Since July I’ve been planning a grand voyage that would take place around the holidays. I would start in Antananarivo (the capital), then pass by Morondava to the west, head down by sailboat to Tulear in the Southwest, then travel up to Isalo, Fianartsoa, then finally end up back in the capital before returning to my site in the Northwest. My partner in crime: health volunteer Ryan Farkas. I choose him as a travel companion based on the fact that he pronounces bag the same way I do, being a fellow Minnesotan. The travel would occur within a three week time frame under a Peace Corps budget: a great adventure was in store for us.
December 23rd: After being told that the taxi-brousse was already fully reserved the other day (a lie) I was told to come back the next day before other passengers filled the car. I ended up waiting five hours in the most foul-odored taxi-brousse station in Madagascar. After two years I still can’t outwit the mpaneira’s (middle-men who are responsible for finding passengers for taxi-brousses). He wanted a guaranteed customer was all.
|sitting in an empty taxi-brousse waiting for it to get full|
Since the more direct route to Morandava has not been renovated it requires that I go far south of Tana past Antirabe before heading northwest. As I was lingering between a half-conscious state and peaceful sleep I felt the driver plunge the van into a ditch, attempt to dodge boulders, and trees before coming to a complete stop. Entana (passenger items in the van) are being flown astray all around us. There seemed to be little shock amongst passengers as they climb nonchalantly out of the battered vehicle. I on the other hand am outraged. There appeared to be a fatalistic acceptance of what just happened as I asked people around me their feelings towards the situation. “It’s understandable [he just risked our lives] he’s tired,” was what I was getting. After expressing my opinion in the most courteous manner… I’m sure, the sofera (driver) compromised that he would rest and in the meanwhile someone else would take his place.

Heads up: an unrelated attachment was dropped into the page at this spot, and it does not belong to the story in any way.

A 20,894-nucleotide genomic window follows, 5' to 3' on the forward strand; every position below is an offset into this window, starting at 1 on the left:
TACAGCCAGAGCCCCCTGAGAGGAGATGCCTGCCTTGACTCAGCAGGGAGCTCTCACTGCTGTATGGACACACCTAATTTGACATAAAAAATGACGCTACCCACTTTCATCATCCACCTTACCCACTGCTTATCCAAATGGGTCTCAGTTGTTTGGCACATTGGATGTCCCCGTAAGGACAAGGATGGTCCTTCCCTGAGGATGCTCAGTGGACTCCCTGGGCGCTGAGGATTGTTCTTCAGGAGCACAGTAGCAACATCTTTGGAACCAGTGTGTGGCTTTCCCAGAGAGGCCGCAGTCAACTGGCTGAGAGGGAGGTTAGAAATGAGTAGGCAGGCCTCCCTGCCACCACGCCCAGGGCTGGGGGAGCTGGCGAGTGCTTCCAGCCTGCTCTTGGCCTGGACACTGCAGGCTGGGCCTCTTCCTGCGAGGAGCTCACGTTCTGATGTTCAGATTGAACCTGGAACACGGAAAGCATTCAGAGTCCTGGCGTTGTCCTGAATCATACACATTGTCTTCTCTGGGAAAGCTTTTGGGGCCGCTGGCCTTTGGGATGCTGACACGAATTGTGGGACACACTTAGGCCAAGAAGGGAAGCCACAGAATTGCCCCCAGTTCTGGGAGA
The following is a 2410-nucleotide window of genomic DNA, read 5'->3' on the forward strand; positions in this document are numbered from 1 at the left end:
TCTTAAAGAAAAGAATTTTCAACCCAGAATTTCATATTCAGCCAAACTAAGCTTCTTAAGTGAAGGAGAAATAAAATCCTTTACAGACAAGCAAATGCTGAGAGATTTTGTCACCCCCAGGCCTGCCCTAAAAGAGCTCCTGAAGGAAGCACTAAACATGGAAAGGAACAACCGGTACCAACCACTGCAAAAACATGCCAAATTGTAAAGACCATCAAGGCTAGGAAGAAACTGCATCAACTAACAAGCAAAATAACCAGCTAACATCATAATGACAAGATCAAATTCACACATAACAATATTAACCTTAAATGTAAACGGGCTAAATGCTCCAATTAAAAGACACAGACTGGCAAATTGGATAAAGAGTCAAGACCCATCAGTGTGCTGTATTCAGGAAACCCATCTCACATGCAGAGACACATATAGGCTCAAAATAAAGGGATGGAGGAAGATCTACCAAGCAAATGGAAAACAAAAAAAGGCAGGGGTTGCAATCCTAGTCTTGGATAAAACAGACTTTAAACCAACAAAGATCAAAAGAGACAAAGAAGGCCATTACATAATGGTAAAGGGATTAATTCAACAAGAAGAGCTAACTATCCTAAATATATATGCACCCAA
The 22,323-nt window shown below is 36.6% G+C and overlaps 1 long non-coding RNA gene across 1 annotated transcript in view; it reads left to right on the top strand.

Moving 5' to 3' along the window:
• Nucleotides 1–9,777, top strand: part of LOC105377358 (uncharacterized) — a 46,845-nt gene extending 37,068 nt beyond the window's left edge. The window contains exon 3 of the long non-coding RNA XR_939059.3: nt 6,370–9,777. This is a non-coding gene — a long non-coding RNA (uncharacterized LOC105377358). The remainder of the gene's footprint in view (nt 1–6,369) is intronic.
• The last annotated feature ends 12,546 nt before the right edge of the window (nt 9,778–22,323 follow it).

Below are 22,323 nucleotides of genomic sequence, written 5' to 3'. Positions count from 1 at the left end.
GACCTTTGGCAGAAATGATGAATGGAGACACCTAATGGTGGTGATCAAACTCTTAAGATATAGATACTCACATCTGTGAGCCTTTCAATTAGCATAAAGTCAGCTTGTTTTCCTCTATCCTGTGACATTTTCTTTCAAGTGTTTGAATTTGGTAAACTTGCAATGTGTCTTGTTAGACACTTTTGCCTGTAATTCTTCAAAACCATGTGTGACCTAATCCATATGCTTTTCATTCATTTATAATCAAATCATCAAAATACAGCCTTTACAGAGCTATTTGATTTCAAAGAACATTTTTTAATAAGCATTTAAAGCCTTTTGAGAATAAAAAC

Finally I arrive in hot, hot, simmering hot Morandava to Ryan’s place, but not before my taxi-driver attempts to hike my fare up. No matter, I’m in my desired designation in one piece on Christmas Eve.
Ryan taught me how to gut and scale a fish. He’s become somewhat of an expert after living several months in a northern coastal city. Our Christmas Eve dinner was delicious although being not-so traditional. We had eggplant and potatoes; with steamed fish; topped with a cold, crisp Gold (Malagasy brand) beer. I feel that half of the goodness of travel comes in the form of food.
We join Ryan’s neighbors at a Christian service this evening. I wasn't quite sure but there seemed to be a reenactment of the nativity scene, equip with costumes and props. The female church group, who all made matching outfits, lead the congregation in song and prayer. It was a bit nostalgic sitting in church that evening, since it brought back memories of many past Christmas Eve’s at mass surrounded by festive décor and poinsettias and listening to the choir being accompanied by bells. It’s nice celebrating Christmas with another American. It helps mitigate feelings of homesickness.
to be continued...